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Bees, Wasps, or Hornets?


It’s the height of summer and the bees, wasps and hornets are out in full force. It’s important to know the difference between the different types of stinging insects as the wounds from their stings can require different treatments and some people are allergic to stings. In general, bees have more fuzz and are less aggressive than either wasps or hornets. Let’s review each more closely.


Most bees have shorter legs that are covered with tiny hairs where they store the pollen they harvest as they move from plant to plant. Most bees are happy to go about their business and are fairly non-aggressive. There are around 20,000 known species of bees on earth. Thankfully, not all of those species are common around here. Here are some common bees you might encounter.

Bumble bee – This bee is larger than a honey bee and has a fairly round furry body covered with dense yellow and black fuzz.

Carpenter bee – This bee has a black body with thick fuzz on their head and thorax. They’re primarily attracted to wood and will burrow into wood structures.

Honey bee – The honey bee has a golden or brown body covered with fuzz and black abdominal stripes. The honey bee is known as the gentlest of bees and rarely stings unless provoked. It’s important not to provoke them because they are one of the top pollinators of food crops and they have been disappearing due to a phenomenon called colony collapse disorder. The honey bee can only sting once and then eventually dies. When the honey bee stings, it leaves behind a portion of its abdomen, nerves and muscles. Honey bees are the only type of bee, hornet or wasp that die after only stinging once.


Wasps have longer back legs than bees and often have no fuzz at all or very little compared to bees. Wasps are generally more aggressive than bees and can sting multiple times, injecting their venom with each sting. There are about 30,000 species of known wasps across the world. The most common wasps in this area are generally the yellowjacket and the paper wasp.

Yellowjacket – Yellowjackets build their nests underground. They strongly resemble a bee with black and yellow stripes but have a hairless body and are generally more interested in foods like fruits and vegetables instead of flowers. Though they do help pollinate crops as well. They’re more aggressive than bees, especially the honey bee and often sting several times.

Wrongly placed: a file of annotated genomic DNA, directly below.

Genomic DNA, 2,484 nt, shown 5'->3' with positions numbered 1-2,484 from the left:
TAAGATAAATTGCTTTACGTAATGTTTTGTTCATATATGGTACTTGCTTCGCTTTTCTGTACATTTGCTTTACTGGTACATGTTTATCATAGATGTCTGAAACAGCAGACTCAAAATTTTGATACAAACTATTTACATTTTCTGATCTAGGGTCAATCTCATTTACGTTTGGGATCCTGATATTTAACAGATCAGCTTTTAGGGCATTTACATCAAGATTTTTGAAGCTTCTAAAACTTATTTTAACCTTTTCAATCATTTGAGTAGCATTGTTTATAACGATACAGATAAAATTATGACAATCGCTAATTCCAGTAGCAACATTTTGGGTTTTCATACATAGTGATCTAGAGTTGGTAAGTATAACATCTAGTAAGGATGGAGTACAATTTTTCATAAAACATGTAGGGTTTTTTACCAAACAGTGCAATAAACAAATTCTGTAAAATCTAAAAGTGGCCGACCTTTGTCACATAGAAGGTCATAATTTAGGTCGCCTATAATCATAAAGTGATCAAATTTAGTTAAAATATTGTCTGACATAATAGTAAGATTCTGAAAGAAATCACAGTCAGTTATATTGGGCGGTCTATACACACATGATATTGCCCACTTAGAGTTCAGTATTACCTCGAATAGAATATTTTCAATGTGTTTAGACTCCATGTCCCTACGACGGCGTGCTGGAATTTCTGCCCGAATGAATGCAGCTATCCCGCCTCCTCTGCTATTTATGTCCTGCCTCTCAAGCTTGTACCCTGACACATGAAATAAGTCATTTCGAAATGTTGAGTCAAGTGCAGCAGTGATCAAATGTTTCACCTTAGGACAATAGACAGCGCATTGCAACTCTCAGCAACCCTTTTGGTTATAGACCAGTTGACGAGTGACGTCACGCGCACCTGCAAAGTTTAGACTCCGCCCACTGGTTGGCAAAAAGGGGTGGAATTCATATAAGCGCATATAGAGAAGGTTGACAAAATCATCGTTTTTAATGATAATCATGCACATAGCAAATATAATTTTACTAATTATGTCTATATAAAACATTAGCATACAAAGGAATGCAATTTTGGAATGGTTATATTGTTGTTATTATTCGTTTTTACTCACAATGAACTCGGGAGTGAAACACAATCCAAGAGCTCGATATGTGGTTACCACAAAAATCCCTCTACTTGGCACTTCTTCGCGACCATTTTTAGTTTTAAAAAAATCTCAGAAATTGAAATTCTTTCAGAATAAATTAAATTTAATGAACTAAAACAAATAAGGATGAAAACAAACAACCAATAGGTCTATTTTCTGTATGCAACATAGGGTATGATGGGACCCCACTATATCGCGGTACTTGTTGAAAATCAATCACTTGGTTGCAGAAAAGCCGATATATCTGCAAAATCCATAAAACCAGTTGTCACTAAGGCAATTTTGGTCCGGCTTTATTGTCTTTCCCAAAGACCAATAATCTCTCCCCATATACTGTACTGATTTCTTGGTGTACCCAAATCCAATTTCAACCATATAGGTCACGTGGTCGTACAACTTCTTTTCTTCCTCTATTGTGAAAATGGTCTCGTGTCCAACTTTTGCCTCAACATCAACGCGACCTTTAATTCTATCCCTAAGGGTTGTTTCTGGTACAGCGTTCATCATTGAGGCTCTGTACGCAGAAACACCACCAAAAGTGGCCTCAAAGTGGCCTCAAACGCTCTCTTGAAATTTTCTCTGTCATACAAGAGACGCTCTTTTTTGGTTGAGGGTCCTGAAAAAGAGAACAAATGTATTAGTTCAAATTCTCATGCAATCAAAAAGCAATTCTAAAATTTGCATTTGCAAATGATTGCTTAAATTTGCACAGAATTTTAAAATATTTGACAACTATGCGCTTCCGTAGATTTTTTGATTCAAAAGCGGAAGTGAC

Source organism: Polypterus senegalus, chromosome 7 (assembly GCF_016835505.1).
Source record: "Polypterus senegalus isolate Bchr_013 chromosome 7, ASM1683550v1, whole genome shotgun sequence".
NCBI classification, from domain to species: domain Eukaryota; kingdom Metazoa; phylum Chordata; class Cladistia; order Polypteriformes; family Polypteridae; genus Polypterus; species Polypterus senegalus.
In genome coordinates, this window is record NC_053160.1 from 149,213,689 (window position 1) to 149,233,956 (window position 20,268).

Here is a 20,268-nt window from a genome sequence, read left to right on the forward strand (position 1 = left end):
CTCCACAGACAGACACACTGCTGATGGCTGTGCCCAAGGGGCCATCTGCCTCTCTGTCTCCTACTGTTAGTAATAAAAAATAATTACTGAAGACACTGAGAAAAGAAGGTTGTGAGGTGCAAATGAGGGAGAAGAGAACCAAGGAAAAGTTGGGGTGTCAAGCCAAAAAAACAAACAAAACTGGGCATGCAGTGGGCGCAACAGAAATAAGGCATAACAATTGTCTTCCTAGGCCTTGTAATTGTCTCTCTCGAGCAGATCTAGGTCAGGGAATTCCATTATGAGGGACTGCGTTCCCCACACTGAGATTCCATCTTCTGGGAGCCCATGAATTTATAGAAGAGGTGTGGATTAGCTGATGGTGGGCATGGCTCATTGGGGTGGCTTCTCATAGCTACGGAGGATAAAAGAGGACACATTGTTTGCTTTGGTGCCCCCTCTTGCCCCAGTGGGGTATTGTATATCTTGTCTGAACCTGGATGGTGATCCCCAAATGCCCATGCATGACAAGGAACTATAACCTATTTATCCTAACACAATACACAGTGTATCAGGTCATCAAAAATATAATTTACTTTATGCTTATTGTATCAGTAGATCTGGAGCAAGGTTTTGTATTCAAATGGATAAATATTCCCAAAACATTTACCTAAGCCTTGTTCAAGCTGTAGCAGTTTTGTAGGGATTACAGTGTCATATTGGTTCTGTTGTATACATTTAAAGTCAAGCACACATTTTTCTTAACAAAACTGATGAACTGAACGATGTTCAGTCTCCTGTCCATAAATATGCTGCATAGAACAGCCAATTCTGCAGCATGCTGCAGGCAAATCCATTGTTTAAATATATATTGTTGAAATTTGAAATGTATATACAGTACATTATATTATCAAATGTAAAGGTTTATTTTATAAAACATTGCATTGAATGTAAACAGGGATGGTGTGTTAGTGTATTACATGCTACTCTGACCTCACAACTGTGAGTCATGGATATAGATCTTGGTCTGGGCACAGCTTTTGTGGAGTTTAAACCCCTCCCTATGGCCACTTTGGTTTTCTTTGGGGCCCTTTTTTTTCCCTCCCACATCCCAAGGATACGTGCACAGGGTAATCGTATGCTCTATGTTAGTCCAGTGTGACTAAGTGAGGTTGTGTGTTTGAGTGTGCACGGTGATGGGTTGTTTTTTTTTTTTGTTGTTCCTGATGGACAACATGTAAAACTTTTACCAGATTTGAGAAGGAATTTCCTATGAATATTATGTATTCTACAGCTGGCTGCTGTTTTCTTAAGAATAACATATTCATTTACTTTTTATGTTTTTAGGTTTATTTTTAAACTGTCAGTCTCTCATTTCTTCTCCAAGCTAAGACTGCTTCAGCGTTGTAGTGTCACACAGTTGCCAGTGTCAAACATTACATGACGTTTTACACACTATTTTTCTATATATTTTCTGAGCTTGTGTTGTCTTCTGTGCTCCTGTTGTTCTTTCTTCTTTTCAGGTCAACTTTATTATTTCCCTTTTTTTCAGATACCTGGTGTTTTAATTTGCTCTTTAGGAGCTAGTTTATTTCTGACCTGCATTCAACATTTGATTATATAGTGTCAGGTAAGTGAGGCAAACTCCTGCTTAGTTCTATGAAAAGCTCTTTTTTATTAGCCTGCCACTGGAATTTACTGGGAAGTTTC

Paper wasp – The paper wasp is a small wasp with a brown, reddish or black body with yellow markings. They build hives out of a paper-looking material. The paper wasp will attack if they perceive you as a threat so if you see one of their hives, it’s best to keep your distance as they are aggressive and will attack, stinging several times.


Worldwide, there are only about 20 species of hornets. Hornets are generally larger than wasps and can be aggressive but are typically less aggressive than the yellowjacket. The primary species of hornet found in North America is the European hornet and was introduced to the continent by people. They are larger than wasps, have long legs, very little fuzz with a yellow and black body with red accents on the head and thorax. Hornets are most commonly found in Asian tropical areas but can also be found in Africa and Europe (and of course, the U.S.). Many species of hornet also create a papery-looking hive.

Knowing what type of stinging insect is buzzing around you can be the difference between a harmless encounter or a painful one. Avoid provoking any stinging insect and if you see a hive, stay far away from it. If the hive resembles a honey bee hive with visible honeycomb, a local bee keeper can help relocate the hive safely without harming the bees. If you see a papery hive like those of the paper wasp or hornet or insects coming and going from underground, it’s time to call the Pest Force to deal with the hive professionally.